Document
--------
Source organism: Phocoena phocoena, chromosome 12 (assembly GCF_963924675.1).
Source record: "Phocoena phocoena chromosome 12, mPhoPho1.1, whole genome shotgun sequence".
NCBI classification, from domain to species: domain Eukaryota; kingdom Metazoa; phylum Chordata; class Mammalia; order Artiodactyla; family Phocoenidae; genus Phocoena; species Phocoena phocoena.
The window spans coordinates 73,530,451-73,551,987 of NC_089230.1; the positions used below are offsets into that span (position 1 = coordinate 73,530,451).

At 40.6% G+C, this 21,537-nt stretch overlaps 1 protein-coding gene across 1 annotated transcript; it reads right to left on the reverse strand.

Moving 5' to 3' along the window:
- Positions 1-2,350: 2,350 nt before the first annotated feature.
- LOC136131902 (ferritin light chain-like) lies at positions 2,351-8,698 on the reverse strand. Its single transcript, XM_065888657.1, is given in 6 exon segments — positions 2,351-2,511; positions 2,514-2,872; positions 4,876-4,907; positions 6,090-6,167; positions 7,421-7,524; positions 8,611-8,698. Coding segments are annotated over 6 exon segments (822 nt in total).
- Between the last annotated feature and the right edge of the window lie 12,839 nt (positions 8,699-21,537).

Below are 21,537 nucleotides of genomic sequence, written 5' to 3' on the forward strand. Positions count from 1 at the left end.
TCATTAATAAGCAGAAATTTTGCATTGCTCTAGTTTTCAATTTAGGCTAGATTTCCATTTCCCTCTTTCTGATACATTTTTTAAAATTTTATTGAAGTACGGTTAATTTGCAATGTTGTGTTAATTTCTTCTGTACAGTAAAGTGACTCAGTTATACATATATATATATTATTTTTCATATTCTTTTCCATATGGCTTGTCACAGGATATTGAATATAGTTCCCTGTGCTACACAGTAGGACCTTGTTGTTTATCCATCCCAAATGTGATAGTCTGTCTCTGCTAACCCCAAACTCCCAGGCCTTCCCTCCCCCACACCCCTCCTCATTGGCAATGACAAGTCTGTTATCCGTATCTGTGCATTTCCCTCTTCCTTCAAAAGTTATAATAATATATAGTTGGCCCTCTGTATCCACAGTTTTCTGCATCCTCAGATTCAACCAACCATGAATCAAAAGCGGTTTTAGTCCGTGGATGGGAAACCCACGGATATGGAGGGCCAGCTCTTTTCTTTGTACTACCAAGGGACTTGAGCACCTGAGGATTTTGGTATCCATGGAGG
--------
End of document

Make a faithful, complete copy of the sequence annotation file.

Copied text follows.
Source organism: Phocoena phocoena, chromosome 12 (assembly GCF_963924675.1).
Source record: "Phocoena phocoena chromosome 12, mPhoPho1.1, whole genome shotgun sequence".
NCBI classification, from domain to species: domain Eukaryota; kingdom Metazoa; phylum Chordata; class Mammalia; order Artiodactyla; family Phocoenidae; genus Phocoena; species Phocoena phocoena.
The window spans coordinates 73,530,451-73,551,987 of NC_089230.1; the positions used below are offsets into that span (position 1 = coordinate 73,530,451).

At 40.6% G+C, this 21,537-nt stretch overlaps 1 protein-coding gene across 1 annotated transcript; it reads right to left on the reverse strand.

Moving 5' to 3' along the window:
- Positions 1-2,350: 2,350 nt before the first annotated feature.
- LOC136131902 (ferritin light chain-like) lies at positions 2,351-8,698 on the reverse strand. Its single transcript, XM_065888657.1, is given in 6 exon segments — positions 2,351-2,511; positions 2,514-2,872; positions 4,876-4,907; positions 6,090-6,167; positions 7,421-7,524; positions 8,611-8,698. Coding segments are annotated over 6 exon segments (822 nt in total).
- Between the last annotated feature and the right edge of the window lie 12,839 nt (positions 8,699-21,537).

Below are 21,537 nucleotides of genomic sequence, written 5' to 3' on the forward strand. Positions count from 1 at the left end.
TCATTAATAAGCAGAAATTTTGCATTGCTCTAGTTTTCAATTTAGGCTAGATTTCCATTTCCCTCTTTCTGATACATTTTTTAAAATTTTATTGAAGTACGGTTAATTTGCAATGTTGTGTTAATTTCTTCTGTACAGTAAAGTGACTCAGTTATACATATATATATATTATTTTTCATATTCTTTTCCATATGGCTTGTCACAGGATATTGAATATAGTTCCCTGTGCTACACAGTAGGACCTTGTTGTTTATCCATCCCAAATGTGATAGTCTGTCTCTGCTAACCCCAAACTCCCAGGCCTTCCCTCCCCCACACCCCTCCTCATTGGCAATGACAAGTCTGTTATCCGTATCTGTGCATTTCCCTCTTCCTTCAAAAGTTATAATAATATATAGTTGGCCCTCTGTATCCACAGTTTTCTGCATCCTCAGATTCAACCAACCATGAATCAAAAGCGGTTTTAGTCCGTGGATGGGAAACCCACGGATATGGAGGGCCAGCTCTTTTCTTTGTACTACCAAGGGACTTGAGCACCTGAGGATTTTGGTATCCATGGAGG